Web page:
I still don't understand the (LargestInt == 0) hack. I think everyone agrees that the existing code is wrong, so why preserve the existing behavior if we don't have a valid datalayout? Ie, there's no risk for real targets because they always have a non-zero getLargestLegalIntTypeSizeInBits()?

Agreed, I'll remove that part then. That was only to make other testcases happy by preserving existing behavior. Thanks

Presumably those testcases should simply be updated to contain the expected datalayout?

I think so...

hiraditya commandeered this revision.Sep 30 2018, 10:15 AM
hiraditya added a reviewer: DIVYA.

To fix tests and comments from reviewers.

Fix some unit-tests, a few more remaining.

lebedev.ri added inline comments.Sep 30 2018, 10:19 AM
lib/Transforms/InstCombine/InstCombineCalls.cpp
133

You can check that the Size is power of two here.

139–140

I think we decided that the tests should be updated instead?

142

You overrode LargestInt already, it can't be 0.
This should only be Size > LargestInt.

Fixed all testcases, and removed memcpy inlining when target datalayout is not present.

Moved the check of Size before checking the LargestInt.

hiraditya marked 3 inline comments as done.Sep 30 2018, 12:28 PM
hiraditya added reviewers: sebpop, SirishP.

Code looks good.

test/Transforms/InstCombine/element-atomic-memintrins.ll
102

Please just use utils/update_test_checks.py, as stated in the first line of the test.

test/Transforms/InstCombine/memcpy-to-load.ll
76

Will running the utils/update_test_checks.py preserve this 'inline' comments?

lebedev.ri added inline comments.Sep 30 2018, 1:45 PM
lib/Transforms/InstCombine/InstCombineCalls.cpp
133

Actually, please use !isPowerOf2_64(Size).

hiraditya updated this revision to Diff 167673.Oct 1 2018, 12:00 AM

Updated testcases with utils/update_test_checks.py
use isPowerOf2_64

hiraditya marked 2 inline comments as done.Oct 1 2018, 12:01 AM
dmgreen added inline comments.Oct 1 2018, 6:26 AM
lib/Transforms/InstCombine/InstCombineCalls.cpp
140

Are the units of these the same? Or is one bits and the other bytes?

jfb added a comment.Oct 1 2018, 10:44 AM

I don't understand why it makes sense to tie this to the larger integer type. I understand that targets might want what you're doing, but tying it to the largest integer type instead of having a separate target-specific value seems odd.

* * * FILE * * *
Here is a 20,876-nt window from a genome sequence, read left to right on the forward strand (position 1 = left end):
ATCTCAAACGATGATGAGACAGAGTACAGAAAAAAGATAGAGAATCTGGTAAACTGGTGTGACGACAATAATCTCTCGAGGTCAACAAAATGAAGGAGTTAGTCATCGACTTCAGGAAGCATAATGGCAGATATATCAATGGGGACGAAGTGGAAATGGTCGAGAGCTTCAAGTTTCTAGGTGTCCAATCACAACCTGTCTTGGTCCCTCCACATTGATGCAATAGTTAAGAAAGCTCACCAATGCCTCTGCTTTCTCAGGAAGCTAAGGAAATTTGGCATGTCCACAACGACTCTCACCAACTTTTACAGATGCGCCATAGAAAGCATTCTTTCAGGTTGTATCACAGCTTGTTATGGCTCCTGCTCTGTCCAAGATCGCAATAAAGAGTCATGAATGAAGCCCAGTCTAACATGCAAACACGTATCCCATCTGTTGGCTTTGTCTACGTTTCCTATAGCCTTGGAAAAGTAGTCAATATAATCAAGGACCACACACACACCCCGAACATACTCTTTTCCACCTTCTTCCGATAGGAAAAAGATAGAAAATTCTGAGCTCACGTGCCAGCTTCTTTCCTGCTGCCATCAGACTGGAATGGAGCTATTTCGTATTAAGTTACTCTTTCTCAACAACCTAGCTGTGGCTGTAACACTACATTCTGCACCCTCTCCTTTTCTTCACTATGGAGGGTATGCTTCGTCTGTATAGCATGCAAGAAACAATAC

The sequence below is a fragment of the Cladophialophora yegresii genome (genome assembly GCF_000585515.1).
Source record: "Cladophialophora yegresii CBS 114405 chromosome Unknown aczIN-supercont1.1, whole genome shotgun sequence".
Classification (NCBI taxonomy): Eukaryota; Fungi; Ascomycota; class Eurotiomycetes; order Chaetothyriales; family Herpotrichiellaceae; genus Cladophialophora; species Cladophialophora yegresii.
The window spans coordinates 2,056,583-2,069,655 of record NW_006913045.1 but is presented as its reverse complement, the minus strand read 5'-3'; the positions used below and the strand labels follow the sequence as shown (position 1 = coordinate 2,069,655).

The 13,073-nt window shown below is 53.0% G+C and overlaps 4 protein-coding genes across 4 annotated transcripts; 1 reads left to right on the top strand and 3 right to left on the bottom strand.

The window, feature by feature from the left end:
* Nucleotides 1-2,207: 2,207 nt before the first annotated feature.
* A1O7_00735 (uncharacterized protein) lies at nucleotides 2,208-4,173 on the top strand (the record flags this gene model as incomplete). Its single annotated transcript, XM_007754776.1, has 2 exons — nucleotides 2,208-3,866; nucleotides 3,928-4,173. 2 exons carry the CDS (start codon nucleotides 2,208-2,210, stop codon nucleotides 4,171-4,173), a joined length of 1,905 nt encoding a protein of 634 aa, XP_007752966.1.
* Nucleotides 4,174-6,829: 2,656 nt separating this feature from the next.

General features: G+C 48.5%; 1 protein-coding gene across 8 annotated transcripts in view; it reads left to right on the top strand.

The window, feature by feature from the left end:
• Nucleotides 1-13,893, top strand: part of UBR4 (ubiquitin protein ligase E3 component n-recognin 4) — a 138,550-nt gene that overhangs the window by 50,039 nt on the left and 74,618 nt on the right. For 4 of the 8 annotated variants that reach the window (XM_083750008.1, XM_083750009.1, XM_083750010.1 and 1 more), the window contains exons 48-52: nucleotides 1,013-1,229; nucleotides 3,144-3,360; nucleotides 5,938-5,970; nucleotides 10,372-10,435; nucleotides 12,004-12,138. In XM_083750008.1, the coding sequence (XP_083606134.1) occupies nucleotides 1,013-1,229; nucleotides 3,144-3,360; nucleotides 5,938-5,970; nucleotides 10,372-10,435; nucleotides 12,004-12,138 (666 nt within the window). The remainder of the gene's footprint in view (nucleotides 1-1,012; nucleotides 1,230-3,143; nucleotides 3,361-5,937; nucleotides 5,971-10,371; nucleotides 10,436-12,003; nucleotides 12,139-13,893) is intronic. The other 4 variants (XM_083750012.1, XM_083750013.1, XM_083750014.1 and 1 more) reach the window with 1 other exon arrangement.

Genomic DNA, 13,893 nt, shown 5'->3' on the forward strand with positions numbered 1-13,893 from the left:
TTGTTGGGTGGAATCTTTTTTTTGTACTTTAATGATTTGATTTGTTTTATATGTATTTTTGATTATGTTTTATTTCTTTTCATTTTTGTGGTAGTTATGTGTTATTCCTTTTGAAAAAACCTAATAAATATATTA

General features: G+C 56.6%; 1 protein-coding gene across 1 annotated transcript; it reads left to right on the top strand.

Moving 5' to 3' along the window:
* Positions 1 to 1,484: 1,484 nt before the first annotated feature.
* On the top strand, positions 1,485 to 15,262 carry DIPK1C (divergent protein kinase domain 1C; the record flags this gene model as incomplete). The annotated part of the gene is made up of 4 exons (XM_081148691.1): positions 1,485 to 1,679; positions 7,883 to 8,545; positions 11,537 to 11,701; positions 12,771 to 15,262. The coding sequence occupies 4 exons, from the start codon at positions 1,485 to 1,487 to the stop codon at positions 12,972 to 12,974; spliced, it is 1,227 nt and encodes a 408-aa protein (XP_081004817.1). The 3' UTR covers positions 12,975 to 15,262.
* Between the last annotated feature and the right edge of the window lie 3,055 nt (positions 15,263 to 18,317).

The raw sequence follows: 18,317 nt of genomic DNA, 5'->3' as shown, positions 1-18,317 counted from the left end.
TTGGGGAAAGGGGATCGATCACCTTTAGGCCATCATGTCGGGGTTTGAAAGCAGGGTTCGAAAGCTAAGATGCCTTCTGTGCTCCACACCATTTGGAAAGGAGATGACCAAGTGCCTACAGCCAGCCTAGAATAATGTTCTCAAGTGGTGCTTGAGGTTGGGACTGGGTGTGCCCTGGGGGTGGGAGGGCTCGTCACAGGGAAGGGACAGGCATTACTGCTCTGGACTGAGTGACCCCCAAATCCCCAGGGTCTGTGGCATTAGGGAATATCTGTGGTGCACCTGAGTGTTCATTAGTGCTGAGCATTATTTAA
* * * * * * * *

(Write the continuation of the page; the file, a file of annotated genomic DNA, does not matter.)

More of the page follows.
How does this interact with memcpyopt?
Which targets are affected by this change?
Can you please provide size and performance numbers for relevant targets?

lib/Transforms/InstCombine/InstCombineCalls.cpp
139

Why does this make sense? I don't understand why we'd want to tie this to the largest legal integer type, and not have it be its own target parameter.

test/DebugInfo/X86/array2.ll
21

Why change this?

test/Transforms/InstCombine/2007-10-10-EliminateMemCpy.ll
3

Why change this?

test/Transforms/InstCombine/alloca.ll
147

This test checks that the inalloca remains. Change the test to still test the same thing, don't just delete the CHECK.
https://bugs.llvm.org/show_bug.cgi?id=19569

jfb added a subscriber: MatzeB.Oct 1 2018, 10:44 AM
hiraditya added inline comments.Oct 2 2018, 7:17 AM
lib/Transforms/InstCombine/InstCombineCalls.cpp
139

We used 'largest legal integer size' because that will fit in a register for sure. I think making a target specific parameter seems reasonable, or maybe using TargetLowering.h:getMaxStoresPerMemcpy() which is already available.

140

Thank you!

spatel added inline comments.Oct 2 2018, 8:44 AM
lib/Transforms/InstCombine/InstCombineCalls.cpp
139

I'm not understanding this discussion...
This patch is trying to apply some target-based constraint to a questionable (reverse) IR canonicalization that currently just pulls a number out of the air.
The ultimate goal would be to simply always canonicalize to memcpy and not expand it ever in instcombine as mentioned in D52081.
But we don't do that (yet) because we're afraid of missed optimizations that can't be replicated in the backend.
Expanding memcpy for performance using target parameters belongs in a late, target-aware pass (and as mentioned, it already exists), not early in generic instcombine.

jfb added inline comments.Oct 2 2018, 9:24 AM
lib/Transforms/InstCombine/InstCombineCalls.cpp
139

Let me try to expand a bit, and let me know if that makes sense:

IMO LargestLegalIntTypeSizeInBits doesn't make sense to use here. On ARM I might want to use paired integer load / store for memcpy, or paired Q registers. These have nothing to do with the largest legal integer type. It doesn't matter what the patch is trying to do or what is currently being done: the patch is adding something weird. It shouldn't.

lebedev.ri added inline comments.Oct 2 2018, 9:45 AM
lib/Transforms/InstCombine/InstCombineCalls.cpp
139

It's replacing magic hardcoded number with a number pulled out of target datalayout.